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Reconstruction brings high taxes

Seocho gov’t hits one apartment complex hard, and others are worried

May 17,2018
Banpo Hyundai Apartment on Wednesday. [YONHAP]
The owners of an apartment complex slated for reconstruction in Seocho District, southern Seoul, are likely to face a much heavier tax burden than they expected, which could make other homeowners reconsider their plans to revamp their complexes.

The Seocho District government estimated that owners of units at the Banpo Hyundai Apartment complex have to pay 135.7 million won ($125,410) per apartment after the reconstruction is completed two to three years from now. That’s 16 times more than what the complex’s homeowners’ association initially estimated.

The homeowners’ association estimated a tax bill of 8.5 million won per household when it submitted approval documents to the Seocho District government on May 2.

The Seocho government turned down the application, saying the association’s estimate for the increase in apartment value was too low.

The association came up with a new tax bill estimate of 71.57 million won per apartment on May 11.

But the Seocho government’s own calculations are nearly double the association’s revised estimate. The local government said it factored in the proposal from the homeowners’ association and also took into account the real estate market in the surrounding area.

“We made our estimate based on the Ministry of Land, Infrastructure and Transport,” said Lee Sang-geun from the Seocho government. “The exact figure can only be decided when the reconstruction is complete, as the apartment value can change.”

At the beginning of this year, a law that taxed reconstructed apartments, which was suspended since 2013, was revived. Under the law, if the value of an apartment complex rises by more than 30 million won per household, owners will have to pay up to 50 percent of the increase in taxes to the local government.

The regulation was first introduced during the Roh Moo-hyun administration in 2006. It was an effort to cool the overheated market that was driving up apartment values at an alarming rate, especially in the Gangnam area of southern Seoul. It was suspended in 2013 by the Park Geun-hye administration in hopes of reviving the real estate market, which started to decline following the global economic crisis of 2008. However, the suspension expired at the end of last year.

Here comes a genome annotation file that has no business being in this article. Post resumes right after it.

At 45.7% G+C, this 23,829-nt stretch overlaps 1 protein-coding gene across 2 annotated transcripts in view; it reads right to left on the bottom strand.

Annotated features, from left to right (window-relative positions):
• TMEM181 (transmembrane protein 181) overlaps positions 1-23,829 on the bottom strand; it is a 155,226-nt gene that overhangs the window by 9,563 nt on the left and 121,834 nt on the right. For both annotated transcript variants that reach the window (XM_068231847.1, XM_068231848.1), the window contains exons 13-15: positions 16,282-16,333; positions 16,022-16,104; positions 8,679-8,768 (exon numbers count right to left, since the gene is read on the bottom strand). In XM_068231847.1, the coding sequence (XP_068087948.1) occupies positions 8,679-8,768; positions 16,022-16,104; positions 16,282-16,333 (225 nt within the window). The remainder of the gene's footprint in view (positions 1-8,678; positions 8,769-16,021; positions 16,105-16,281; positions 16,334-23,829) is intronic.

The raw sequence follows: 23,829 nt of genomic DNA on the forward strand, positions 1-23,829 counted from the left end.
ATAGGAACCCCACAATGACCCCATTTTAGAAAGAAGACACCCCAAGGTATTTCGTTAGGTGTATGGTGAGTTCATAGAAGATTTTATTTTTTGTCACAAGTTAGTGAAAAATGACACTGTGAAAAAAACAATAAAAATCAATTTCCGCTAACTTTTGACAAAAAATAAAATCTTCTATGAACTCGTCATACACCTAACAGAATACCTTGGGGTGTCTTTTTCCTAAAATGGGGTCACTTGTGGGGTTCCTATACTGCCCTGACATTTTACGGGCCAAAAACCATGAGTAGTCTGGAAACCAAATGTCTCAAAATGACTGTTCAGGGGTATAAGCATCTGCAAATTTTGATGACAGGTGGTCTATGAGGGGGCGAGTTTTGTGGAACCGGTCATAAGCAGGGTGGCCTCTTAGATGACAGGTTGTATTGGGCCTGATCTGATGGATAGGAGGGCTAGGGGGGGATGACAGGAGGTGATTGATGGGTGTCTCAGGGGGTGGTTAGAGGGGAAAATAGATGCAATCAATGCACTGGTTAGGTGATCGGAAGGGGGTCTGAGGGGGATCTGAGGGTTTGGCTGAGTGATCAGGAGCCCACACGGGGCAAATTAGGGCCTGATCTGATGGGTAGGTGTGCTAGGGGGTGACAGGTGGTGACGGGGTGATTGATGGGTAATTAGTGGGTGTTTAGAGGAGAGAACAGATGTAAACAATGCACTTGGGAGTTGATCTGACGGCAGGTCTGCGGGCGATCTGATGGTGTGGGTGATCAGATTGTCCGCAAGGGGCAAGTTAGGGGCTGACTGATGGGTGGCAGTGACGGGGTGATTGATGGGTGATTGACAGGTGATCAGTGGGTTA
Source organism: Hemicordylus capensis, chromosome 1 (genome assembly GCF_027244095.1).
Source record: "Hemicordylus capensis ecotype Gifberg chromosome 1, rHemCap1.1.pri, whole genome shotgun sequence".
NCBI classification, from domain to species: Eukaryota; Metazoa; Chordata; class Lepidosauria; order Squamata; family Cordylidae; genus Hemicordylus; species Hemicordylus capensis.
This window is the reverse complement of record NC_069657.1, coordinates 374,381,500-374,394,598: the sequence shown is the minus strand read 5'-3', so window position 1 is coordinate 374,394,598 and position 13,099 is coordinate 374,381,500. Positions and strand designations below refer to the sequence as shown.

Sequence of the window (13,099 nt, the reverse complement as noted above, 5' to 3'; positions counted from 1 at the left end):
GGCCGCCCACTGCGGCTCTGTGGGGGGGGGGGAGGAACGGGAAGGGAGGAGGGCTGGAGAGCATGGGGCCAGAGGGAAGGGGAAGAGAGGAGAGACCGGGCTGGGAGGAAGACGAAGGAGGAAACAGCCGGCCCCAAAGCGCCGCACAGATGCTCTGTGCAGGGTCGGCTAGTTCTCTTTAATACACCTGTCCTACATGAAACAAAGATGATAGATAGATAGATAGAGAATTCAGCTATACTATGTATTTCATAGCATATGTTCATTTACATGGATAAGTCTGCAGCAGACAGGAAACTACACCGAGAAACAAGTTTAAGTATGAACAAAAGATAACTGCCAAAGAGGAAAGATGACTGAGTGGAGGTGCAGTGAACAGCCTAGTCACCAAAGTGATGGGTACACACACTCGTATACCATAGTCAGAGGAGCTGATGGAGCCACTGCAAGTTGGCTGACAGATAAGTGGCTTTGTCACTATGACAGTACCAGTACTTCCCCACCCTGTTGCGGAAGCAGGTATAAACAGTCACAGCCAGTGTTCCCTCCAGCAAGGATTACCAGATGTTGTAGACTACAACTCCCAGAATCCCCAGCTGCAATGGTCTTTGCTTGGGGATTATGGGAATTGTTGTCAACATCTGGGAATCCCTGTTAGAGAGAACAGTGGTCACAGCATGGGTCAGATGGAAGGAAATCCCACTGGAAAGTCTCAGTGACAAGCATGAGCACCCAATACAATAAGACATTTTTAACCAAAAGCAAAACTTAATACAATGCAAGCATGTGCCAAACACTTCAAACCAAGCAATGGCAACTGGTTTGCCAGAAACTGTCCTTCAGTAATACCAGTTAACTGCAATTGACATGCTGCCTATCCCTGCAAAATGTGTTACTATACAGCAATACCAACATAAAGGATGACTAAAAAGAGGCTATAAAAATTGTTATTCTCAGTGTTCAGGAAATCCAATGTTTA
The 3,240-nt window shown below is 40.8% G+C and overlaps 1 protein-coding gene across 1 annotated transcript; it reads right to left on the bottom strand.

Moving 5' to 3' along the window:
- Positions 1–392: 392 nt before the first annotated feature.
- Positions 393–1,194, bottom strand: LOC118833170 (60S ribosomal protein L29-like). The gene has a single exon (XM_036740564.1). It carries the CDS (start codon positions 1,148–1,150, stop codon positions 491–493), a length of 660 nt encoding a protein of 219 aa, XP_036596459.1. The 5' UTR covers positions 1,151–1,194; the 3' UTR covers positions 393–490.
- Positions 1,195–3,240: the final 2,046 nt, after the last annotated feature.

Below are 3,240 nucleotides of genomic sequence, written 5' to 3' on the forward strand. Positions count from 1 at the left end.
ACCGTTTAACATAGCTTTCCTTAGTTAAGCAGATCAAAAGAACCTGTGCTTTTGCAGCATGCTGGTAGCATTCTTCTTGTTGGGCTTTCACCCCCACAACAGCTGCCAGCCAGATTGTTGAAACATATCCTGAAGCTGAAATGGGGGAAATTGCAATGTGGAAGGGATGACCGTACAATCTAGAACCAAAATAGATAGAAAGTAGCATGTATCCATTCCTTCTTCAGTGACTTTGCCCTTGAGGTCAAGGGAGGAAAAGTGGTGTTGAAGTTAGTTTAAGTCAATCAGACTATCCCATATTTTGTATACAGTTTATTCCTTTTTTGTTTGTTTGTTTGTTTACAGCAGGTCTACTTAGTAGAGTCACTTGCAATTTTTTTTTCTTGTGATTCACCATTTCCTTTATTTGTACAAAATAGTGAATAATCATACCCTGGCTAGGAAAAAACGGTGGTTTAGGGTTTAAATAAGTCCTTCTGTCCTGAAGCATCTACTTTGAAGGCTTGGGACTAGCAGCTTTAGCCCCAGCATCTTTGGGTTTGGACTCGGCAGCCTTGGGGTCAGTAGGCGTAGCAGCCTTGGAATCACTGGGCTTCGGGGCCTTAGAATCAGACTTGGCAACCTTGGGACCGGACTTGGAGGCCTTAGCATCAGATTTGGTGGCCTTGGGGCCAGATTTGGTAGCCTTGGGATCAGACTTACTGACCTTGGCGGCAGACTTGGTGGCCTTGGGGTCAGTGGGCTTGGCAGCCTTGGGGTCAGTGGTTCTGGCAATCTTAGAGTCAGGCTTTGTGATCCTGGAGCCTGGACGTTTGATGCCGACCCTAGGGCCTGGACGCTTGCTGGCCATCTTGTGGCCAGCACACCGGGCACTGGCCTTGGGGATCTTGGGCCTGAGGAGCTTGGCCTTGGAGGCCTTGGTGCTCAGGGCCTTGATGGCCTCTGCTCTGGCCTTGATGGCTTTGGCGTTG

The homeowners’ association said that at this point, it has no other choice but to accept the estimate proposed by the local government, as it needs the Seocho government’s approval to push forward with the reconstruction.

“Since it’s only an estimate and not a concrete amount, it’s not too late to recalculate the estimate,” said an association member who requested anonymity.

In January, the Land Ministry estimated that owners of apartments at 15 complexes slated in for reconstruction projects in four affluent districts in southern Seoul - Gangnam, Seocho, Songpa and Gangdong - would have to pay their local governments an average of 440 million won. The reason the estimates for the Banpo Hyundai complex are lower than the ministry’s estimates is because the additions to Banpo Hyundai are relatively small and will add fewer units to the complex than other reconstruction projects.

Industry experts are worried that higher government estimates for homeowner’s tax bills would have a negative impact on reconstruction projects.

According to the real estate information provider Budongsan 114, the value of apartments either in the construction or planning stages of reconstruction fell 0.02 percent on Friday compared to the previous week.

“There won’t be as many apartment owners planning on pushing on reconstruction projects when they have to pay so much,” said Lee Nam-soo, head of the real estate team at Shinhan Investment. “There will be an increase in reconstruction projects that are postponed or canceled entirely, which will affect apartment prices.”


BY HWANG EUI-YOUNG [lee.hojeong@joongang.co.kr]


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